Intern with 586th FLTS creates tool pilots can use during flight

  • Published
  • By Deidre Moon

This summer, Jacob Moreno, a senior at the University of Texas at El Paso, spent his time as an intern with the 586th Flight Test Squadron, or FLTS.

In the spirit of innovation and accelerating change, Moreno coded a program that automatically deciphers airspace data into a graphical format that aircrew members can view while in flight on their iPad electronic flight bag.

The 586th FLTS is a unit of the 704th Test Group at Holloman Air Force Base, N.M.

While the Arnold Engineering Development Complex, or AEDC, at Arnold Air Force Base, Tenn., is focused on advancing air power through ground testing, the 704th Test Group is all about testing in the open skies.

The desert base was chosen for flight missions based on its proximity to White Sands Missile Range, the Defense Department’s largest open-air test range. On any given day the over 16,000-square-mile range is divvied up and distributed amongst numerous programs executing research and development activities ranging from live missile launches and small arms training to flight operations.

According to Maj. Ali Hamidani, flight test engineer and Test Operations Flight commander with the 586th Flight Test Squadron, a unit of the 704th TG, the deconfliction process for flight missions is complicated, and aircrews have to pay special attention to the areas over which they can test safely.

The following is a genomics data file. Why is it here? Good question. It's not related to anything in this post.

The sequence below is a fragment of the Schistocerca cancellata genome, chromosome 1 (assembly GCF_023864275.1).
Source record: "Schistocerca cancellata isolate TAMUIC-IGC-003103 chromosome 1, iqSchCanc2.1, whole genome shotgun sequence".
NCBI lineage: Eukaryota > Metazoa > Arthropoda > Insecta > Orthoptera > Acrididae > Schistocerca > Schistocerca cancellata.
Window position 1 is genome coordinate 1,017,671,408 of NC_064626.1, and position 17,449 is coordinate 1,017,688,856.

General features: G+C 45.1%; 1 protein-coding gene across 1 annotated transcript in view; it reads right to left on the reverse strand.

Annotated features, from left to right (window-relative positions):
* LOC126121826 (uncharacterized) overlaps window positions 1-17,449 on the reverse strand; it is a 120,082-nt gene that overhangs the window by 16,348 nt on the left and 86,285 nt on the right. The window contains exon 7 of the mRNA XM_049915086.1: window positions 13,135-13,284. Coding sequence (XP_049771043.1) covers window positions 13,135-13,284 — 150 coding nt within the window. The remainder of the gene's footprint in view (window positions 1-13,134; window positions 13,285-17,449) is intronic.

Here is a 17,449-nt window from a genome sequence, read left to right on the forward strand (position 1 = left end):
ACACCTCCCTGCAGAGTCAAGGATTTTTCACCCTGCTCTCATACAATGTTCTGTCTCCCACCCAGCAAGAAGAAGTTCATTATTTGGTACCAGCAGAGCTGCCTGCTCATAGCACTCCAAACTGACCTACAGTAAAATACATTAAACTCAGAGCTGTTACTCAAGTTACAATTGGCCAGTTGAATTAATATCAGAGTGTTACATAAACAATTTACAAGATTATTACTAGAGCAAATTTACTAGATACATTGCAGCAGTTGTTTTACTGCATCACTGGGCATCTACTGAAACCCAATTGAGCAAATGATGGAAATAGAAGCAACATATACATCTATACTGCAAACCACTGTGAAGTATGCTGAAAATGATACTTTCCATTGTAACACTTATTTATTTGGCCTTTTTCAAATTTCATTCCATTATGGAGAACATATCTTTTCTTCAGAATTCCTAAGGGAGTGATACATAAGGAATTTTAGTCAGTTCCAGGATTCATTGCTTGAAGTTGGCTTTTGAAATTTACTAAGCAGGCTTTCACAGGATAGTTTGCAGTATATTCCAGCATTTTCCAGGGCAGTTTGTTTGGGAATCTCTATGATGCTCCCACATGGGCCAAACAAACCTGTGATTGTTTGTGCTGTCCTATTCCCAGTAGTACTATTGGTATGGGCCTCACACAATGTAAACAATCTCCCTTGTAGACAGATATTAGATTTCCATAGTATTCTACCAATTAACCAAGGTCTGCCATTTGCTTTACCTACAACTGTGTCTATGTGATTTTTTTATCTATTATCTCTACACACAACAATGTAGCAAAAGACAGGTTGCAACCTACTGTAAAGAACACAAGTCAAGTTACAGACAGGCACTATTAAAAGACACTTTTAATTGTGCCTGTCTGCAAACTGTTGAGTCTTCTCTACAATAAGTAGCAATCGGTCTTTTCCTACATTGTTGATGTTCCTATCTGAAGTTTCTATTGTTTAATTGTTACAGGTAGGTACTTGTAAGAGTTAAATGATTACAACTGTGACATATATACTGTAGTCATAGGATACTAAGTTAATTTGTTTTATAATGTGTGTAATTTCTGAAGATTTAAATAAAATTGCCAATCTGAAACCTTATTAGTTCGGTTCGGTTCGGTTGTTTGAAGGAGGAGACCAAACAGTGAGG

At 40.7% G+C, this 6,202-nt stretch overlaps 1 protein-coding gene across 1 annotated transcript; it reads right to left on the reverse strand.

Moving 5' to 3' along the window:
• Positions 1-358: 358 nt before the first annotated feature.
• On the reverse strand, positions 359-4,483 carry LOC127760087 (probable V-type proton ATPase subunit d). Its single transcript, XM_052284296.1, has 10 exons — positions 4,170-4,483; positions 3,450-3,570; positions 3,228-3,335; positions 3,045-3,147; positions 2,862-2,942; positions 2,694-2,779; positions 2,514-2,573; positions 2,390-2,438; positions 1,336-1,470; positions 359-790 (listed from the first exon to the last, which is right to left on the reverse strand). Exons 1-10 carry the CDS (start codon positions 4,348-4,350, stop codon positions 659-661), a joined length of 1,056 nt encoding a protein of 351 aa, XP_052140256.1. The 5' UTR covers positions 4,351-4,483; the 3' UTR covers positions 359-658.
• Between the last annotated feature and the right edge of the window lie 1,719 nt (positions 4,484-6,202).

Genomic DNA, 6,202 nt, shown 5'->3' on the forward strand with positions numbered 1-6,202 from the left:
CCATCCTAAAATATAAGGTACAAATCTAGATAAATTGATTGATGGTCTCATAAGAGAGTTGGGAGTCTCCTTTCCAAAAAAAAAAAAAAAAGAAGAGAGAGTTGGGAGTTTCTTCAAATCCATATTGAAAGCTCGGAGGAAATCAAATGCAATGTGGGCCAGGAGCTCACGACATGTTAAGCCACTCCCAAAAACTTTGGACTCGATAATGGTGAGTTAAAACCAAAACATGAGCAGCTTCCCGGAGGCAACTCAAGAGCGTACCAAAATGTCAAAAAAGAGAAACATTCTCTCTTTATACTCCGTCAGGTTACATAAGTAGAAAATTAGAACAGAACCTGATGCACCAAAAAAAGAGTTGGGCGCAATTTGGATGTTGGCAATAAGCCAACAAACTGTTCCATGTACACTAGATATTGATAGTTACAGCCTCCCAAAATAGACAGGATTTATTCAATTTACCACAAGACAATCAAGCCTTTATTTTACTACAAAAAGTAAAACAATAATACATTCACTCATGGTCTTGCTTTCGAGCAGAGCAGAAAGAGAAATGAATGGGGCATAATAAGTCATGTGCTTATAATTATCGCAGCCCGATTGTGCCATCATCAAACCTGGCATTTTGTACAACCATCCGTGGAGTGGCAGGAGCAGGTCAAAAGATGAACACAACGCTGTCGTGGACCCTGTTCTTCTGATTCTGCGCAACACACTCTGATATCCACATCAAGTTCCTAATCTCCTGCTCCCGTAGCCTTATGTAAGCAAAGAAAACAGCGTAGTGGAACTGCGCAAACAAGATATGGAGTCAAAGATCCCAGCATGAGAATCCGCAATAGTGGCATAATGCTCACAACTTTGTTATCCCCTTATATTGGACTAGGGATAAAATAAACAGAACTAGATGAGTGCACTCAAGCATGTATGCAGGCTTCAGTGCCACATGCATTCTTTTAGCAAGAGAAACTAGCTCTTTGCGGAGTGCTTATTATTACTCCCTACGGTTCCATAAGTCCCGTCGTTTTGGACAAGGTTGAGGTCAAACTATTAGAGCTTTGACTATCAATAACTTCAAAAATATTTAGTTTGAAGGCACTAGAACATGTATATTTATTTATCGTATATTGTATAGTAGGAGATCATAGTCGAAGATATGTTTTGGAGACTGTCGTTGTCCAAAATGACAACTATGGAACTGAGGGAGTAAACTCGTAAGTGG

“Airspace assignments are depicted on large spreadsheets with tens of rows and columns, including data like time assignments, latitudes, and longitudes and altitudes,” Hamidani said. “To make matters even more challenging, these spreadsheets are updated, sometimes, up to 10 times a day. Safe flight operations hinge upon aircrews’ attention to detail in deciphering this data in a precise and timely manner.”

Test pilot Thomas Hill, technical director for the 586th FLTS, highlighted the benefits of the intern’s program.

“The software program that Moreno designed and coded, greatly reduces the potential for error, and mission planning time,” he said.

Hamidani, who helped guide Moreno in this development, added it would sometimes take up to 30 minutes to decipher all the restrictions before even stepping into a pre-flight briefing that’s scheduled two hours prior to takeoff.

“What’s most impressive is that Moreno, a college intern, was able to use in-house resources to find a solution,” he said. “The program takes Microsoft Excel data, converts it to a geographic keyhole markup language file, which can then be imported into the Foreflight app on an iPad. It is a huge timesaver, which means that we can spend more time on planning other important aspects of the missions.”

Lt. Col. Alex Wolfard, 586th FLTS commander, also applauded Moreno’s resourcefulness.
“This entire system, from design to operational implementation, was created by a first-year summer hire,” he said. “We’re really impressed with Moreno.”

The software tool has been such a success, that the plan is to share the capability across all flying units at Holloman AFB.